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Another free hour in 1st BSc Mathematics – junior to the bunch I introduced in How to Blabber Mathematics, my last article posted here.
If math is such an important subject (and it is) why teach it in a way that is dependent on a child’s weakest mental ability: memory, rather than her strongest mental ability: imagination?”— Geoff White
The world turned upside down! How will it look like?
Will the fishes fly? Will the birds be swimming?
Will we be walking with our hands on the ground?
Or will we be falling off the ground into the sky?
The possibilities are endless, and to imagine it all, it takes only a fraction of a second with your mind running faster than any computer in this world!
Imagination. That’s the word I am heading to.
Remember how I told you, we mathematicians are superheroes? Superheroes must have super imagination!
Now, close your eyes!
(First year, the second month in college – almost all of them did, except for a few unbelievers.) I will show you a magic. I will disappear before you open your eyes!
(Giggles here and there – majority got the joke) Nah, I’m just joking! Now, close your eyes for real! Imagine your classroom – with your eyes closed, look around, see your classmates sitting around? All of a sudden, your turn to the door and see your best friend walking into the class – don’t miss any details – how they stopped at the door, waved at me, and walked into the front and stood next to me!
(Snapping my fingers) Wake up! Open your eyes!
(Many of them were already happy – such vivid mind they have – I’m sure they will turn into vivid mathematicians!)
How was the journey?
That’s what all those poets and writers do as well – imagine – without boundaries – a lion with body of a zebra – a man with horse legs – the list goes on!
And we are not too far away from them!
When I say 3, what comes to your mind? (Some of them draw 3 in the air)
But if I say “3” (drawing in the air) is nothing but a symbol to represent the idea, do you disagree? Let me illustrate it to you – what’s 10 plus 3?
(Almost everyone immediately responded saying it’s 13)
Did you imagine (Drawing in the air) 10 and 3 and put a plus in between before calculating that it’s 13? (‘No’s floating all around) Then how did you do it?
In our little imaginary world, the idea of 10, and the idea of 3 was put into a machine called “+” and lo! We have 13 – and not the symbols “1” or “0” or “3”! It may be like how Calvin’s (Calvin and Hobbes) Spaceman Spiff does math!
We need those symbols sometimes to express our ideas – that’s why we stick to them while writing down our thoughts. But in our imaginary world – it’s not limited by these symbols or writing – we are free to fly anywhere, anytime!
Let me give you another example – suppose I say matrix 2 3, 4 6? What is it’s determinant? (They were quick to say zero) But what if it’s extended to a bigger matrix, a 3 x 3 matrix? Will we be able to do it this quickly? May not be! That’s why we must develop our imagination, especially to imagine mathematics!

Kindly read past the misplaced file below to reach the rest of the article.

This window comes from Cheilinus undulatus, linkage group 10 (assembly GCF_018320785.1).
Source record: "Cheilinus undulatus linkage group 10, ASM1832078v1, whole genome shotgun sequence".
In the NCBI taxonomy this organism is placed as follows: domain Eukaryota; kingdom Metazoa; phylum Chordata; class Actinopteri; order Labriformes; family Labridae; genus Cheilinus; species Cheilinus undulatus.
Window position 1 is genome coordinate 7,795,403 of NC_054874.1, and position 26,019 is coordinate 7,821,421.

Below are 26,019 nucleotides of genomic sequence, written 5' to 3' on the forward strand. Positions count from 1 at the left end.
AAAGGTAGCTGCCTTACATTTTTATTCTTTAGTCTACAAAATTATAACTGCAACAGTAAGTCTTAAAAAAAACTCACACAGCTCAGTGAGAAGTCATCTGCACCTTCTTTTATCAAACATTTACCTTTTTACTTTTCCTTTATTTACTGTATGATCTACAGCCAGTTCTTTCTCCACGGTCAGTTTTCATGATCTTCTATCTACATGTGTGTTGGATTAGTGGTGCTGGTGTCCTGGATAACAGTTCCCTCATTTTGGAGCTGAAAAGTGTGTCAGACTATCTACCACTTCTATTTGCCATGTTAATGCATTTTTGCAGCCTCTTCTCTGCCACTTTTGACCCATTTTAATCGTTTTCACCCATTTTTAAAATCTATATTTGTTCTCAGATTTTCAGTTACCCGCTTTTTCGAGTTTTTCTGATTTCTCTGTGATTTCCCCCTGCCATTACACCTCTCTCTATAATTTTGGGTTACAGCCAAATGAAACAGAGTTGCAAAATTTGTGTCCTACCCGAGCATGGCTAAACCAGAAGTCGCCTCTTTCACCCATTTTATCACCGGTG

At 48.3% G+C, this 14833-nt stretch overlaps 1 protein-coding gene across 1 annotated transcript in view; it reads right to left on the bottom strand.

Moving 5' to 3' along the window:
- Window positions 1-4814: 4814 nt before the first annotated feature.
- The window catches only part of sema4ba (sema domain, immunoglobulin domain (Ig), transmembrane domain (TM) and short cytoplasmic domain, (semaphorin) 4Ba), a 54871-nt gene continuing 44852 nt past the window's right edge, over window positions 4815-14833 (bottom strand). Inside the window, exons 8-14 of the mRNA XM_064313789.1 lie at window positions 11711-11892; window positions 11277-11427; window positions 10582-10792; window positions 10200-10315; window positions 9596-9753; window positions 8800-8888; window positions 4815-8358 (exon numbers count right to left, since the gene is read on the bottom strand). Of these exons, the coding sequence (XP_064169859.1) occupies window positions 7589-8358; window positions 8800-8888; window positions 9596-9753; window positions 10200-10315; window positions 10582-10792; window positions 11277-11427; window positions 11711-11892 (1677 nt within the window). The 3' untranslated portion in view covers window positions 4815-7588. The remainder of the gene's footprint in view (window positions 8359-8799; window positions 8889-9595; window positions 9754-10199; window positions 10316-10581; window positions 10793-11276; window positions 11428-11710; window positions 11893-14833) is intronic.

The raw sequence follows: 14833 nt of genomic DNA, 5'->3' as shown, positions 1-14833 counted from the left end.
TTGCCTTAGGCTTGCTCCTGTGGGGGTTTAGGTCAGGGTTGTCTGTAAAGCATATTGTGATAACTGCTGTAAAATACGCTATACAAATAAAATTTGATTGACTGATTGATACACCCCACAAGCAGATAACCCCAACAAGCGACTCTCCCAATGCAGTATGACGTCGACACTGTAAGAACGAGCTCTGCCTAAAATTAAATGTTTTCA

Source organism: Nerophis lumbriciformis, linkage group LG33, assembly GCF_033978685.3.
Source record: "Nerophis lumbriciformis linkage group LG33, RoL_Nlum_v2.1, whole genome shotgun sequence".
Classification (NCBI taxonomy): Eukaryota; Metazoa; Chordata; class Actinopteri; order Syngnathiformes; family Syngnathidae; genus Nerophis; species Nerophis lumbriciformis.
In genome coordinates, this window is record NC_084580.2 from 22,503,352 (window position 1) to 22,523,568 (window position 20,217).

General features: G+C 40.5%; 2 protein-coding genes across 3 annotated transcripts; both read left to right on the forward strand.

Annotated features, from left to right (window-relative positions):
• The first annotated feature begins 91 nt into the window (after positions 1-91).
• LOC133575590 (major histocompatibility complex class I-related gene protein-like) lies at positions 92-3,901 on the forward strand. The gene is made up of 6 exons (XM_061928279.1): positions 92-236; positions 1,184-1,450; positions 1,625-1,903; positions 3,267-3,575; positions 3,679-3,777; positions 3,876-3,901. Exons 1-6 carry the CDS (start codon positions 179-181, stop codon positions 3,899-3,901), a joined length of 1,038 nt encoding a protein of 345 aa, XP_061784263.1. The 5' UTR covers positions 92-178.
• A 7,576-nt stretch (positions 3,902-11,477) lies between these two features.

Remember I told you about Euler? He went for a walk in the city – imagined few dots and lines on the map of the city (Graph Theory) and how, 300 years later, it helps us understand computers, social networks and many things related to technology way better?
Well, we all know how a circle looks (draws it in the air, looking at staff and students passing by our class in corridor staring at us) – definitely people passing by are going to think that we are crazy – but look at all the fun we are having – writing on our imaginary board all the way! Coming back – we all know how a circle looks – like a bangle! Now, spin that bangle, and we get a sphere!
In our language, we are talking about a circle in 2D space or a plane as we call it, and a sphere in 3D space.
Well, all those are muggle business! Let’s do cooler math business – how would a circle look in a 4D space? Spooky enough? What about 5D? This is the point where most of the normal humans faint – but not us Superhumans!
In a few semesters, you will see yourselves playing around 4D and 5D like it’s an everyday business – you will, in fact, be talking about n-dimensional objects, talking about how things look there – isn’t it cool?
We can’t see it, but we imagine how it will be – we can’t touch it, but we know how things will be like there – we definitely can’t keep talking like this forever, because we are just a minute away from finishing this hour!
So, imagine. Better you are at it, better mathematician you are.
Imagine. Without boundaries.
(This lecture was given when I was formulating my view on Mathematics as a language we use to describe things we observe in nature – on how to nurture reading, thinking and listening skills in mathematics to gain knowledge and writing and speaking skills to share your knowledge. My perspective has evolved a lot ever since, and I am still pondering about the same – for example, use of the word “imagination” here is a little inept, but couldn’t find a better word to substitute it. Well, if you find this line of thought interesting, do drop a word, I’d love to discuss!)